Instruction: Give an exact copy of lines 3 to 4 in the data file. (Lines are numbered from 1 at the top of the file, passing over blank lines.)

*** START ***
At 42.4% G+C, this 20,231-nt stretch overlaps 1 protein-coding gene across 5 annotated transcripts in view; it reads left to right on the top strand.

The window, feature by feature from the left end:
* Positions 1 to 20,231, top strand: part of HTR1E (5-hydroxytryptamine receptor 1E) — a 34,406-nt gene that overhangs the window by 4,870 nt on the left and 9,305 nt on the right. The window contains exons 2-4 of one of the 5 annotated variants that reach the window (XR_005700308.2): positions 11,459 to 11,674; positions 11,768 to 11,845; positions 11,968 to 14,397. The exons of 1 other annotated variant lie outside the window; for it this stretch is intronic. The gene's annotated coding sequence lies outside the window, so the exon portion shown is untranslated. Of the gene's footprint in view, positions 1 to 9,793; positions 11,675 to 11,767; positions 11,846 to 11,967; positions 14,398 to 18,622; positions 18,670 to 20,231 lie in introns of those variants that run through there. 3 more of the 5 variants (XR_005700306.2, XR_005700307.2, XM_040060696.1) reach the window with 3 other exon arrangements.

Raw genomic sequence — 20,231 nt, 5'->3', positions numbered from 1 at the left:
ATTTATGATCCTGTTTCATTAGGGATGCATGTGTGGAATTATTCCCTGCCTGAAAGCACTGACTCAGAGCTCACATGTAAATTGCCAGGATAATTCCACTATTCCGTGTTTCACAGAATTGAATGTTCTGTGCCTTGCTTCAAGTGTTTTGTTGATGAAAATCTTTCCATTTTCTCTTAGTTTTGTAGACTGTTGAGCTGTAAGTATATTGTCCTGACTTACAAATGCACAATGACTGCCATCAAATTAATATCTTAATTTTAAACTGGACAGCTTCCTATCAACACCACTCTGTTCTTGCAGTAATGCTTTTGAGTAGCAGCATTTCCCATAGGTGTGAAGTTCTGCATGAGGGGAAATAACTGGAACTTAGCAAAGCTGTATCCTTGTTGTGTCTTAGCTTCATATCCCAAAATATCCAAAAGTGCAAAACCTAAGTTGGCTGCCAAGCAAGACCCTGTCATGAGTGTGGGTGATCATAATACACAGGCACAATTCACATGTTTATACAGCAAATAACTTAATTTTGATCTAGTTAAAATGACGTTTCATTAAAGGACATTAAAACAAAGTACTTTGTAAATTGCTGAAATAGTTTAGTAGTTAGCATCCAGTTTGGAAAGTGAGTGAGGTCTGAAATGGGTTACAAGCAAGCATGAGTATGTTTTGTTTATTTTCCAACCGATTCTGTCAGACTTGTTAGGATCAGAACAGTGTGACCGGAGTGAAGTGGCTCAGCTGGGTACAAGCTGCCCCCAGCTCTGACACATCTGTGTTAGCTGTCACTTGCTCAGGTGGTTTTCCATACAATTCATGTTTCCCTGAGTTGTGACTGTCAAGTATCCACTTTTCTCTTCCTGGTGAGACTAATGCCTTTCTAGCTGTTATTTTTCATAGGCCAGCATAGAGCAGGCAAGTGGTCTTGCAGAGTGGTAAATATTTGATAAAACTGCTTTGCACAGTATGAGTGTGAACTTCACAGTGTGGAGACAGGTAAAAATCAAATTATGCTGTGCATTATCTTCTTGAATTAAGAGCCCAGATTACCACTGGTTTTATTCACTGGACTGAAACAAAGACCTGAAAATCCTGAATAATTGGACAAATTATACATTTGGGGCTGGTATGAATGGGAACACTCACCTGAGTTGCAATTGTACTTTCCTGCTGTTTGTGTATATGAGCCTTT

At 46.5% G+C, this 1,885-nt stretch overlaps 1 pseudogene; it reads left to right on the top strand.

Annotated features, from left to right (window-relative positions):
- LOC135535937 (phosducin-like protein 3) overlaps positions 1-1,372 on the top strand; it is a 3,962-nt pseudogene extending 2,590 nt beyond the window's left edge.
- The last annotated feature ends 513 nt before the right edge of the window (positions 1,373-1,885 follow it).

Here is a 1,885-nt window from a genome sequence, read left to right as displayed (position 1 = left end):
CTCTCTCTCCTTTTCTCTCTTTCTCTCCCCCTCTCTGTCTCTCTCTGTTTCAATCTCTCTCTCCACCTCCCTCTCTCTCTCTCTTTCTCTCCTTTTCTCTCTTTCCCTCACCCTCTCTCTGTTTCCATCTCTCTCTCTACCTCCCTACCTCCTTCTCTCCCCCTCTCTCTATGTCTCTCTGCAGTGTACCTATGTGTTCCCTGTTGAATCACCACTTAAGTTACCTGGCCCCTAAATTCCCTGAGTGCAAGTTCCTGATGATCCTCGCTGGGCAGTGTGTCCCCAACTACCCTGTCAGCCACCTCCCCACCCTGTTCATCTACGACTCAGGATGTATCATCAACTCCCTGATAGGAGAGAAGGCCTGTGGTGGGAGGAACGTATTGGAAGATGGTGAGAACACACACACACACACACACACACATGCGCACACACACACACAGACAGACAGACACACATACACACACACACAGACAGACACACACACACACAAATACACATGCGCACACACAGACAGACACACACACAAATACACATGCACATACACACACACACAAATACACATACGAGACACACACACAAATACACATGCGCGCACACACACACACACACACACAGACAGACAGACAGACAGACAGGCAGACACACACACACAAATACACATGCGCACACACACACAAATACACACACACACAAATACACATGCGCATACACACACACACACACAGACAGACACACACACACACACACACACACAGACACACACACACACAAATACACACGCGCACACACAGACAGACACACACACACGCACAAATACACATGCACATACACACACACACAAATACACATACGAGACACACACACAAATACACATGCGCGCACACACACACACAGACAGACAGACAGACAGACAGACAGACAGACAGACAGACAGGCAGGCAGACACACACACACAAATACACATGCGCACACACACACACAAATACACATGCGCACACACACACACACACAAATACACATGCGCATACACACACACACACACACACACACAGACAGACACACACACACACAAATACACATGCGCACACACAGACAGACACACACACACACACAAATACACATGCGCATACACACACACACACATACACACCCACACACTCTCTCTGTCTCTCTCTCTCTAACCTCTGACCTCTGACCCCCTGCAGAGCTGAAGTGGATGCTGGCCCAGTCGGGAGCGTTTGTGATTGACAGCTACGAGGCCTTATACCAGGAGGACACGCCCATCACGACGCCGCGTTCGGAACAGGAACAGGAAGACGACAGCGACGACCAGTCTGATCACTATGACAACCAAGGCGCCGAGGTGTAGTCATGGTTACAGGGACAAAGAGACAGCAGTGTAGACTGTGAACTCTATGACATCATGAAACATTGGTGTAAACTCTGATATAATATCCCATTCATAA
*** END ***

* Positions 1 to 20,231, top strand: part of HTR1E (5-hydroxytryptamine receptor 1E) — a 34,406-nt gene that overhangs the window by 4,870 nt on the left and 9,305 nt on the right. The window contains exons 2-4 of one of the 5 annotated variants that reach the window (XR_005700308.2): positions 11,459 to 11,674; positions 11,768 to 11,845; positions 11,968 to 14,397. The exons of 1 other annotated variant lie outside the window; for it this stretch is intronic. The gene's annotated coding sequence lies outside the window, so the exon portion shown is untranslated. Of the gene's footprint in view, positions 1 to 9,793; positions 11,675 to 11,767; positions 11,846 to 11,967; positions 14,398 to 18,622; positions 18,670 to 20,231 lie in introns of those variants that run through there. 3 more of the 5 variants (XR_005700306.2, XR_005700307.2, XM_040060696.1) reach the window with 3 other exon arrangements.

Raw genomic sequence — 20,231 nt, 5'->3', positions numbered from 1 at the left: